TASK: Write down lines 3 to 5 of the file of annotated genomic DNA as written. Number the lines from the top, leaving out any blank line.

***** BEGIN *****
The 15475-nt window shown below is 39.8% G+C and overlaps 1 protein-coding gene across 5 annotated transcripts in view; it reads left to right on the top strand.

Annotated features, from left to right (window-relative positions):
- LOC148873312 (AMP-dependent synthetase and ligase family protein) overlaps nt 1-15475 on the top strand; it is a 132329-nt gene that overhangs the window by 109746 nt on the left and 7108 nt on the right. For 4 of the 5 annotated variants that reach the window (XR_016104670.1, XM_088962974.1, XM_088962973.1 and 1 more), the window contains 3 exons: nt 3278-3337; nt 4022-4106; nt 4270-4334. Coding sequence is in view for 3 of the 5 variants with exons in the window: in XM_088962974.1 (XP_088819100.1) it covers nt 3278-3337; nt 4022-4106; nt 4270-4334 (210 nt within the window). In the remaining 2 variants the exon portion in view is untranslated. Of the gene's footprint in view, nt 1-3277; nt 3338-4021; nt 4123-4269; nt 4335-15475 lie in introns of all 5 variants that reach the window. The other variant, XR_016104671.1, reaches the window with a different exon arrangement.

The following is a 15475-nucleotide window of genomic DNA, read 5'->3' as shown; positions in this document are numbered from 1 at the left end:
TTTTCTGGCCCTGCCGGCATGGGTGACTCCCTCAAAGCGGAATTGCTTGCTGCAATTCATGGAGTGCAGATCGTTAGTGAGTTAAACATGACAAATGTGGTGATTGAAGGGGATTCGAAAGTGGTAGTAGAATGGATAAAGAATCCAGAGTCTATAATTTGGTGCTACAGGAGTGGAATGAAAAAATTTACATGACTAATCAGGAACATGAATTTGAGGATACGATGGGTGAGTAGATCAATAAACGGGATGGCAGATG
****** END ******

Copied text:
- LOC148873312 (AMP-dependent synthetase and ligase family protein) overlaps nt 1-15475 on the top strand; it is a 132329-nt gene that overhangs the window by 109746 nt on the left and 7108 nt on the right. For 4 of the 5 annotated variants that reach the window (XR_016104670.1, XM_088962974.1, XM_088962973.1 and 1 more), the window contains 3 exons: nt 3278-3337; nt 4022-4106; nt 4270-4334. Coding sequence is in view for 3 of the 5 variants with exons in the window: in XM_088962974.1 (XP_088819100.1) it covers nt 3278-3337; nt 4022-4106; nt 4270-4334 (210 nt within the window). In the remaining 2 variants the exon portion in view is untranslated. Of the gene's footprint in view, nt 1-3277; nt 3338-4021; nt 4123-4269; nt 4335-15475 lie in introns of all 5 variants that reach the window. The other variant, XR_016104671.1, reaches the window with a different exon arrangement.

The following is a 15475-nucleotide window of genomic DNA, read 5'->3' as shown; positions in this document are numbered from 1 at the left end:
TTTTCTGGCCCTGCCGGCATGGGTGACTCCCTCAAAGCGGAATTGCTTGCTGCAATTCATGGAGTGCAGATCGTTAGTGAGTTAAACATGACAAATGTGGTGATTGAAGGGGATTCGAAAGTGGTAGTAGAATGGATAAAGAATCCAGAGTCTATAATTTGGTGCTACAGGAGTGGAATGAAAAAATTTACATGACTAATCAGGAACATGAATTTGAGGATACGATGGGTGAGTAGATCAATAAACGGGATGGCAGATG